By the time he launched the last shot, Brayden Point was just trying to do anything he could to end the fourth-longest game in NHL history.
“I just see a rolling puck and I just throw it on net,” Point said after scoring 10:27 into the fifth overtime to give the Tampa Bay Lightning a 3-2 victory over the Columbus Blue Jackets in their playoff opener Tuesday.
“I’m not really aiming,” he added. “Just sling one there and lucky enough it finds a corner.″
Point scored from just above the left circle, beating Joonas Korpisalo after the goaltender made an NHL-record 85 saves. The 24-year-old forward also scored way back in the first period of Game 1 of the best-of-seven series.
Vezina Trophy finalist Andrei Vasilevskiy bought time for Point and Co. with 61 saves for Tampa Bay. The teams combined for 151 shots — most in an NHL game since the league began officially tracking the statistic in 1955-56.
“It’s tiring for sure but then it gets fun at some point,” Point said. “I don’t know how many guys played a game like that, that long. It was an exciting one.”
The teams are meeting in the first round of the playoffs for the second straight year, with the Lightning looking to rebound from being swept 16 months ago by the underdog Blue Jackets, who became the first No. 8 seed to oust the winner of the Presidents’ Trophy in four games.
Pierre-Luc Dubois scored on the power play and Oliver Bjorkstrand added a goal late in the second period to give Columbus — the No. 7 seed in the Eastern Conference — a pair of short-lived leads in regulation.
Yanni Gourde had the other goal for the second-seeded Lightning, who got the game-winner from Point shortly after Columbus was denied a chance to potentially end the six-hour marathon with Cam Atkinson barreling in on Vasilevskiy on a short-handed breakaway.
Tampa Bay defenseman Victor Hedman caught up to Atkinson, though, before pushing him to the ice while flicking the puck away. No penalty was called.
“Don’t ask me about the non-call,” Blue Jackets coach John Tortorella said.
Columbus defenseman Seth Jones, who logged an NHL-record 65 minutes, six seconds of ice time, said the officials didn’t say why a penalty was not called.
“I’d like them to come up here and give an explanation,” Jones said.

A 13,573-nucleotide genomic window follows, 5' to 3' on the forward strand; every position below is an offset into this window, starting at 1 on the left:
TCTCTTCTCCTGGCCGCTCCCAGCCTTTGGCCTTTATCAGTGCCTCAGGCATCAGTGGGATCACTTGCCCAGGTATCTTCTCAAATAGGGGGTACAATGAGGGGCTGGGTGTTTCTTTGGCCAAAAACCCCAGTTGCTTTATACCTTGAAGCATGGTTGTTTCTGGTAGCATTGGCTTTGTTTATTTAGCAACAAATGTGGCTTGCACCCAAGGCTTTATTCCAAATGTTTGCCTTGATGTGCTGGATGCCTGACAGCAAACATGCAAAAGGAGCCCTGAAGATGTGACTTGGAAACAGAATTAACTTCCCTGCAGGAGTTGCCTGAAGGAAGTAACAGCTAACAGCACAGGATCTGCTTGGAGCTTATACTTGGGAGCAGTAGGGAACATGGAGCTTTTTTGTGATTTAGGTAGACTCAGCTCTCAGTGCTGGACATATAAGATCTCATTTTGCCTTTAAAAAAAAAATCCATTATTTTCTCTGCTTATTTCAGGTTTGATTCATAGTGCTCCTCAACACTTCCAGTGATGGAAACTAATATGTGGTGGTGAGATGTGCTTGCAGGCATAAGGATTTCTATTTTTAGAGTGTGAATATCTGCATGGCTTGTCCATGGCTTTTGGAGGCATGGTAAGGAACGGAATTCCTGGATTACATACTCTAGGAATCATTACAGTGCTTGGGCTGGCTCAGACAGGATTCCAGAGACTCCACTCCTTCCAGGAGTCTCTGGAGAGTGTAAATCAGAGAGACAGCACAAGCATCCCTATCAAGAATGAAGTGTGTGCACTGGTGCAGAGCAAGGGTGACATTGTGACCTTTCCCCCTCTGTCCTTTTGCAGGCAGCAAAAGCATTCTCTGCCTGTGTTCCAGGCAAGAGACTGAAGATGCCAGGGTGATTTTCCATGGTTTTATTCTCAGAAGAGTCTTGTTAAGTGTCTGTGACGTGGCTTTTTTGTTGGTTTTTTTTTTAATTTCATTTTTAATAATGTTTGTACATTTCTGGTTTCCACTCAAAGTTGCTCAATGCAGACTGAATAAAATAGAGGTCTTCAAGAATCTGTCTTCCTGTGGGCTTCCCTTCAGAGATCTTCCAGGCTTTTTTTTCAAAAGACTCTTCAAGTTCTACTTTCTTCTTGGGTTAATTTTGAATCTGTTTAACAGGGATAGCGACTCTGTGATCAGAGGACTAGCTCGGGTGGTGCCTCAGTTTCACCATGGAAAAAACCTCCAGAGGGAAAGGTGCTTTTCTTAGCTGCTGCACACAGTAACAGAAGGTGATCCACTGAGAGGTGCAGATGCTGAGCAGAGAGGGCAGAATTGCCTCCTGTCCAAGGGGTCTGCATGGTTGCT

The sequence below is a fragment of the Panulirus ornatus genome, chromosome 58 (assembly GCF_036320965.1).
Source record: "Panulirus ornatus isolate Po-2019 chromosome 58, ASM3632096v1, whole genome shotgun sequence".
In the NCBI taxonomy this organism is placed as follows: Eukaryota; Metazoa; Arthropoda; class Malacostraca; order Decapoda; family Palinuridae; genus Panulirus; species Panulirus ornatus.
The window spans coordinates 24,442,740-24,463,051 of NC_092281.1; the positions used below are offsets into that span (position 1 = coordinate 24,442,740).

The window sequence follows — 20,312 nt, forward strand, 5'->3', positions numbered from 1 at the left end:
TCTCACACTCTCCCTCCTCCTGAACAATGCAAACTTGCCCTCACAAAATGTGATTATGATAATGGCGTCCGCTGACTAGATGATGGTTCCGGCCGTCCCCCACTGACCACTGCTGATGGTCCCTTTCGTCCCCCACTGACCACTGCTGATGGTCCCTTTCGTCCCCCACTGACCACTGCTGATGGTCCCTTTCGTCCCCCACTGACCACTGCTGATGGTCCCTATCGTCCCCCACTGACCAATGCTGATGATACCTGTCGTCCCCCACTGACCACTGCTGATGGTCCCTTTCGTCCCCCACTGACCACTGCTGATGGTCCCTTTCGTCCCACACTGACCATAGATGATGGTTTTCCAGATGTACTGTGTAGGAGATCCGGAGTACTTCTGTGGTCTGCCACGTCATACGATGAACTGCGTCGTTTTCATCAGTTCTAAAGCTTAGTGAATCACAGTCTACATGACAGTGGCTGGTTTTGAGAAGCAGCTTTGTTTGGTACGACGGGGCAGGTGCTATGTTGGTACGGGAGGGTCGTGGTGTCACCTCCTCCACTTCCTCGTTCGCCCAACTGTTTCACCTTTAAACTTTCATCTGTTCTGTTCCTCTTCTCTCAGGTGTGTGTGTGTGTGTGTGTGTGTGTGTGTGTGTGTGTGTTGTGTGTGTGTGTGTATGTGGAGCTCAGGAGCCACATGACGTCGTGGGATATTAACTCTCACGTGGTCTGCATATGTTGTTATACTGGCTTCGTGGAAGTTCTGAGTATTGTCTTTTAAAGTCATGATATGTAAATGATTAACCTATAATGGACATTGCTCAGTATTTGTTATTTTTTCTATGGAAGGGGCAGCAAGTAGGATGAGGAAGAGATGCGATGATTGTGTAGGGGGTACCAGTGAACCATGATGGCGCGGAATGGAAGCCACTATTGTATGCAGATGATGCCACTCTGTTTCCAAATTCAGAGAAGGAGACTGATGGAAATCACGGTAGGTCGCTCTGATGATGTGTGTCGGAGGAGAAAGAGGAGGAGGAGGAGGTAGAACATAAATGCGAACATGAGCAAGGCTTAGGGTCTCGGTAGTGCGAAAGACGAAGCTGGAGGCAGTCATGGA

Torotrella, meanwhile, looked ahead. Asked what advice he had given his team, which played an overtime game for the third time in six days.
“Get some rest and get ready to play the next game,” the coach said.
Game 2 is Thursday.
The Blue Jackets expect to rebound.
“You’re going to lose games, and this was just a long overtime game that we lost. It’s no different,” Bjorkstrand said. “We’ve just got to bounce back and be ready for the next game.”
While there’s no denying last season’s early exit from the playoffs has been a source of motivation for much of the past 16 months, coach Jon Cooper and the Lightning insist this series is about a lot more than redemption.
After all, both teams have decidedly different looks, with Artemi Panarin, Sergei Bobrovsky and Matt Duchene no longer with Columbus, and Pat Maroon, Kevin Shattenkirk and Blake Coleman bolstering Tampa Bay’s talent-laden roster.
The Lightning played Game 1 without injured captain Steven Stamkos. But Hedman, who appeared to twist an ankle during last Saturday’s round-robin finale against Philadelphia, skated and had an assist on Tampa Bay’s first goal.
With goaltender Elvis Merzlikins ruled out for the opener, Korpisalo started for Columbus and kept his team close by stopping 26 of 27 shots in the first two periods. The Lightning pulled even at 2-all on Gourde’s goal just 23 seconds into the third, but weren’t able to finish it off in regulation despite outshooting the Blue Jackets 41-26 up to that point.
“You just try to go save by save, not thinking too much,” Korpisalo said. “I think I felt pretty good. The boys, they were battling hard in front of me.”
The teams created numerous scoring opportunities in overtime, however Korpisalo and Vasilevskiy remained on top of their games.
“Korpi, he was fantastic,” Tortorella said.
“It was an unreal performance by both teams, but especially by both goaltenders.,” Hedman said. “They don’t get to sit on the bench for a couple minutes, they have to be sharp the entire time.”
Source: AP NEWS